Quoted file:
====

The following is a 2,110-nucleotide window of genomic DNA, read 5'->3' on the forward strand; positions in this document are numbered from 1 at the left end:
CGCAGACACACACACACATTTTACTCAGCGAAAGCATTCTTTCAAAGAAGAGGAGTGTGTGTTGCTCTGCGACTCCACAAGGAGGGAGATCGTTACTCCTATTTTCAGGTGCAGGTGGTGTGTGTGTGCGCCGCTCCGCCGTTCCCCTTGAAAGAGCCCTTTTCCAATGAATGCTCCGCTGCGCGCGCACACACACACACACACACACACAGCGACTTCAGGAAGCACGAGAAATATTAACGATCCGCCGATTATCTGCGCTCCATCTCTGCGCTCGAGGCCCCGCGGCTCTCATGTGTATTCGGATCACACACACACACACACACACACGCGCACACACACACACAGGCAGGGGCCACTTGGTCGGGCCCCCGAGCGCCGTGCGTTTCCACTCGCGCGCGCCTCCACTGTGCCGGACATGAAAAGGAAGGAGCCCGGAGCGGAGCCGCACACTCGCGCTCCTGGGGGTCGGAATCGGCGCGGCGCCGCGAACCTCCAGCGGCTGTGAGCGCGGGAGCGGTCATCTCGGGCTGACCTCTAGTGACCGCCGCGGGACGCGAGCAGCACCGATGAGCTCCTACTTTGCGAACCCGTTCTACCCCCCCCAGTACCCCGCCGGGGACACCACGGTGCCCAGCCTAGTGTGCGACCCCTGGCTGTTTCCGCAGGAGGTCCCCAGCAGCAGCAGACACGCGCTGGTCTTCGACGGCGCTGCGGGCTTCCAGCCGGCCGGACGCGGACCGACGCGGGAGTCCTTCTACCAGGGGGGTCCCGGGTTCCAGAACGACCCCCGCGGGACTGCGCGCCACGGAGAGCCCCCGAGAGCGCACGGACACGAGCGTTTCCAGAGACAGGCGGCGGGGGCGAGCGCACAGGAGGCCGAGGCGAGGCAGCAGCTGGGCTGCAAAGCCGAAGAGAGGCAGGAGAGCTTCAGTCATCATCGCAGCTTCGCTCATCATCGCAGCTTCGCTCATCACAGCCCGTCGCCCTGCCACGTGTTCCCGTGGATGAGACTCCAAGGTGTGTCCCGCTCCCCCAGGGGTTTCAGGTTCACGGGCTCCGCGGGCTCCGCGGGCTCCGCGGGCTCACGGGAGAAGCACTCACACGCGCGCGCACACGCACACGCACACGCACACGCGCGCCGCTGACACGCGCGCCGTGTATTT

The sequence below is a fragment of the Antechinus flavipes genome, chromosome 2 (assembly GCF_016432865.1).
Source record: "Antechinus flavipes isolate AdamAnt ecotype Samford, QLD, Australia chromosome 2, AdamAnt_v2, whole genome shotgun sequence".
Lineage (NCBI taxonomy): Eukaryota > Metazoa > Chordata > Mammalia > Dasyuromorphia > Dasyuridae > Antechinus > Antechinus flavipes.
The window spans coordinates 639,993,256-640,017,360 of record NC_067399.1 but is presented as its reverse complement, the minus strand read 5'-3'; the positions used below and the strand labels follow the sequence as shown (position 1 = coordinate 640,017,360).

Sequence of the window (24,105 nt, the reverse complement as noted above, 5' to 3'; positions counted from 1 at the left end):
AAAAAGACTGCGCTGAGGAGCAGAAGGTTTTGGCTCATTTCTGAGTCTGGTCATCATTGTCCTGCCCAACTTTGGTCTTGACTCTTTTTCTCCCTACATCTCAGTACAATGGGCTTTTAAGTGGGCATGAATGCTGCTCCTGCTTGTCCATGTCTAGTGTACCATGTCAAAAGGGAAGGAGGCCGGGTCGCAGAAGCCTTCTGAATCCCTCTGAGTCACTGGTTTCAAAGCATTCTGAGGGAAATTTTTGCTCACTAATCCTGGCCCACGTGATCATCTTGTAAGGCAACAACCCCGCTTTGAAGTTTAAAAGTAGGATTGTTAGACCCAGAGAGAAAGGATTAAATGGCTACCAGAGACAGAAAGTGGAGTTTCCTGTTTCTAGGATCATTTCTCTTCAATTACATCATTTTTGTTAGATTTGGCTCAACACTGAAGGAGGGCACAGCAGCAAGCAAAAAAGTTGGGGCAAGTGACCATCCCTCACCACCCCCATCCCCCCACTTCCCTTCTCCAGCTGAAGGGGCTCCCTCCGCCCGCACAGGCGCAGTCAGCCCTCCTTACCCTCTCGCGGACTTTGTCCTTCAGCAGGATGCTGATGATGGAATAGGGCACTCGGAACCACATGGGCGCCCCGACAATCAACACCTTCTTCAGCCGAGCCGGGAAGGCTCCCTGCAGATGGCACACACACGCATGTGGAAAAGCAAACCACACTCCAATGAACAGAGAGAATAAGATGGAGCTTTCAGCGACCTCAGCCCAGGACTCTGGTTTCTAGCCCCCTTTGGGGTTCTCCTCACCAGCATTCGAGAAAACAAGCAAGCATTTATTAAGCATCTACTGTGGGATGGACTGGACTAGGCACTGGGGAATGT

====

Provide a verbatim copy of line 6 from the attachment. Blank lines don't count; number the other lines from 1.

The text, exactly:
The window spans coordinates 639,993,256-640,017,360 of record NC_067399.1 but is presented as its reverse complement, the minus strand read 5'-3'; the positions used below and the strand labels follow the sequence as shown (position 1 = coordinate 640,017,360).